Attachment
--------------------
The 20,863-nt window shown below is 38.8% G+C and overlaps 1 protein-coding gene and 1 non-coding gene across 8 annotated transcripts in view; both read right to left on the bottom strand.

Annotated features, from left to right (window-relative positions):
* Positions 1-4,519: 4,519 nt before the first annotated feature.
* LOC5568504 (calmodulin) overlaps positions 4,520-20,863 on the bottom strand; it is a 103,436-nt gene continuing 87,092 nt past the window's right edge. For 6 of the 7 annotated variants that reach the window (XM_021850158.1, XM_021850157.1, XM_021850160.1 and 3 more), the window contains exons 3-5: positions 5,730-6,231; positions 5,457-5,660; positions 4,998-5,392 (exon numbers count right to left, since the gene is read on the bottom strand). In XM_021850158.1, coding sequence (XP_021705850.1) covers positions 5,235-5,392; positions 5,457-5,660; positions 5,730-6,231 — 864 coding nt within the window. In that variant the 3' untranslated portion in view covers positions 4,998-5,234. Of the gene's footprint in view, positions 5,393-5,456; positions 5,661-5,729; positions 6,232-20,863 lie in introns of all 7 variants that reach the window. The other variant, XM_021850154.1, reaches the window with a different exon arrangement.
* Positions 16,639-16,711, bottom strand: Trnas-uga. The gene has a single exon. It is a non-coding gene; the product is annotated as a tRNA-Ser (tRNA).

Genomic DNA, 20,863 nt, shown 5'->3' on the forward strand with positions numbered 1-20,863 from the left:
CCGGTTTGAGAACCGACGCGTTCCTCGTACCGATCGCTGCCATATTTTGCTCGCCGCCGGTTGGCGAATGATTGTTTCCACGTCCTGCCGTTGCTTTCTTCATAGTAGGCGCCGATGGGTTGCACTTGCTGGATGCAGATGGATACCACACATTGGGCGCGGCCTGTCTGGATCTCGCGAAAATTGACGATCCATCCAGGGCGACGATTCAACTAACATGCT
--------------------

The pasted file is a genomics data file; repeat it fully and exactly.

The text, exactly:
The 20,863-nt window shown below is 38.8% G+C and overlaps 1 protein-coding gene and 1 non-coding gene across 8 annotated transcripts in view; both read right to left on the bottom strand.

Annotated features, from left to right (window-relative positions):
* Positions 1-4,519: 4,519 nt before the first annotated feature.
* LOC5568504 (calmodulin) overlaps positions 4,520-20,863 on the bottom strand; it is a 103,436-nt gene continuing 87,092 nt past the window's right edge. For 6 of the 7 annotated variants that reach the window (XM_021850158.1, XM_021850157.1, XM_021850160.1 and 3 more), the window contains exons 3-5: positions 5,730-6,231; positions 5,457-5,660; positions 4,998-5,392 (exon numbers count right to left, since the gene is read on the bottom strand). In XM_021850158.1, coding sequence (XP_021705850.1) covers positions 5,235-5,392; positions 5,457-5,660; positions 5,730-6,231 — 864 coding nt within the window. In that variant the 3' untranslated portion in view covers positions 4,998-5,234. Of the gene's footprint in view, positions 5,393-5,456; positions 5,661-5,729; positions 6,232-20,863 lie in introns of all 7 variants that reach the window. The other variant, XM_021850154.1, reaches the window with a different exon arrangement.
* Positions 16,639-16,711, bottom strand: Trnas-uga. The gene has a single exon. It is a non-coding gene; the product is annotated as a tRNA-Ser (tRNA).

Genomic DNA, 20,863 nt, shown 5'->3' on the forward strand with positions numbered 1-20,863 from the left:
CCGGTTTGAGAACCGACGCGTTCCTCGTACCGATCGCTGCCATATTTTGCTCGCCGCCGGTTGGCGAATGATTGTTTCCACGTCCTGCCGTTGCTTTCTTCATAGTAGGCGCCGATGGGTTGCACTTGCTGGATGCAGATGGATACCACACATTGGGCGCGGCCTGTCTGGATCTCGCGAAAATTGACGATCCATCCAGGGCGACGATTCAACTAACATGCT